More than a century ago, physician William Coley observed that some patients with bacterial infections were able to fight off cancer. Following years of unsuccessful attempts to harness bacteria as a cancer therapy, scientists have announced some encouraging developments.
After Coley’s initial observations, scientists discovered that Clostridium bacteria thrived in certain parts of cancerous tissue as a result of rapid tumor progression.
Tumors spread and sustain themselves by growing new blood vessels. However some tumors progress so fast that the interior cancer tissue becomes starved of blood and oxygen creating a necrosis of cells in that area.
Those conditions limit the effectiveness of conventional treatments like chemotherapy and radiation because drugs cannot be delivered in lethal amounts and radiation therapy requires oxygen to trigger apoptosis. When treatments fail or only kill surrounding tissue, the cancerous cells in those regions begin to regenerate.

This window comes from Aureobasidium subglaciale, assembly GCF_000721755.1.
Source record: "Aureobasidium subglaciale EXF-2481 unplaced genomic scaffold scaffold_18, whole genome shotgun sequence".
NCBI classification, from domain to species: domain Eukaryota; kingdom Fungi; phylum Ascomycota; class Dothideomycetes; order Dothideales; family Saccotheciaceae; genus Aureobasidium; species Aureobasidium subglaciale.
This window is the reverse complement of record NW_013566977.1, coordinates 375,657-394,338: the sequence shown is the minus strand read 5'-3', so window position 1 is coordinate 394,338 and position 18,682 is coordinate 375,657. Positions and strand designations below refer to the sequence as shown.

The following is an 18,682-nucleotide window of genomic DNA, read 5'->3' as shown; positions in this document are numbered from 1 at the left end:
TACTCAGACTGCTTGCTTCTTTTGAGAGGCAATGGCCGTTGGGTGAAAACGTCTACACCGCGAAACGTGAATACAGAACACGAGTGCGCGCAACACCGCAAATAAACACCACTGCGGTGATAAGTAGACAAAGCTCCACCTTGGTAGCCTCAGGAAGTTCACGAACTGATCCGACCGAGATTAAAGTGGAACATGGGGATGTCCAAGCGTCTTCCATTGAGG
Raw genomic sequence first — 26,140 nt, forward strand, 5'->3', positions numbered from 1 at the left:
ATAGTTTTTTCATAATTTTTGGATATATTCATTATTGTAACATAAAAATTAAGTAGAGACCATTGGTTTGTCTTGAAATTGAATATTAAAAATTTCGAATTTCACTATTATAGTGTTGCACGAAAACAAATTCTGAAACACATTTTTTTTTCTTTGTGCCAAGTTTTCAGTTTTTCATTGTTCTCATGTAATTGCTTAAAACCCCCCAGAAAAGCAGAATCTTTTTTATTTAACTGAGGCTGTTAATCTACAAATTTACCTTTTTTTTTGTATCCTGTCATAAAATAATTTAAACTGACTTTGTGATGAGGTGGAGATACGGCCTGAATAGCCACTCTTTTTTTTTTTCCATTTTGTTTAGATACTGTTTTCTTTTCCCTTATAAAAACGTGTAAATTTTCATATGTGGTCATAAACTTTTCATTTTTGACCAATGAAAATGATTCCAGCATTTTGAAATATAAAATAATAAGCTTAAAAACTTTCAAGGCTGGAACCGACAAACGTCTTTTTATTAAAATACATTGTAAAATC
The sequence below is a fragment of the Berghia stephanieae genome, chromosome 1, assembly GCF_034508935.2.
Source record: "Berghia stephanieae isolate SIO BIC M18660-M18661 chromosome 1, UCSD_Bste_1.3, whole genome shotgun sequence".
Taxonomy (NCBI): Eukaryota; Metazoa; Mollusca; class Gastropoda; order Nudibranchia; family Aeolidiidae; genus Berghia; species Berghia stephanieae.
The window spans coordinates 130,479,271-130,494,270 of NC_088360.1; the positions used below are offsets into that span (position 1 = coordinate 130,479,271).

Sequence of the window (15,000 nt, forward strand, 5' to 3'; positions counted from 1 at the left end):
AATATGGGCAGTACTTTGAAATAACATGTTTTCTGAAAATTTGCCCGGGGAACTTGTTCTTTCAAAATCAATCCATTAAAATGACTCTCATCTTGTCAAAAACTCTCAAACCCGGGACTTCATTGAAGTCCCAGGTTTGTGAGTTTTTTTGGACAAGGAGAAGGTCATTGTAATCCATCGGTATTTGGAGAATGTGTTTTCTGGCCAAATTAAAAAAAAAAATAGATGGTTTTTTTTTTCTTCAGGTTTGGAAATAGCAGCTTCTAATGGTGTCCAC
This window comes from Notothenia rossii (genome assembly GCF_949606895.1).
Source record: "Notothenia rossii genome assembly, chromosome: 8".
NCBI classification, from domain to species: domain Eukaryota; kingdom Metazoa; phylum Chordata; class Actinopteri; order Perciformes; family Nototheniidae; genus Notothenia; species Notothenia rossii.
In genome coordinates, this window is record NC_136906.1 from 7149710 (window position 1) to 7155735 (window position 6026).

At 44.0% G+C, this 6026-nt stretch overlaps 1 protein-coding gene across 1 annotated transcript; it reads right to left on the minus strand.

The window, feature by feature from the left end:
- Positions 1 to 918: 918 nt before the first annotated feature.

While conventional treatments are limited in targeting those areas, the low oxygen supply creates the perfect environment for anaerobic bacteria. The bacteria literally devour cancer cells and because they are anaerobic they die when they reach healthy oxygen rich tissue. However that includes the tumor’s perimeter making this therapy ineffective as a sole treatment.
Knowing that limitation, researchers at Johns Hopkins combined the bacteria with chemotherapy during a recent clinical trial.
Researchers tested 26 strains of anaerobic bacteria on a group of eight mice by injecting it directly into tumors. Seven of the animals saw a large decrease in tumor volume including several instances where the tumor completely disappeared. The success of the treatment was so rapid that one scientist commented that you could almost see it dying in real time.
However three of the eight mice died afterwards and researchers believe this was caused by their circulatory system being clogged by dead cells and bacteria resulting from the therapy. Researchers are optimistic this won’t be a problem for humans considering the larger volume of the circulatory system.
Scientists are also concerned about the effectiveness of the treatment on smaller tumors and at what point bacteria therapy can be considered as an adjuvant therapy for a cancer patient.
The next step is to continue testing on larger animals and if that is successful then a human trial could be a few years away.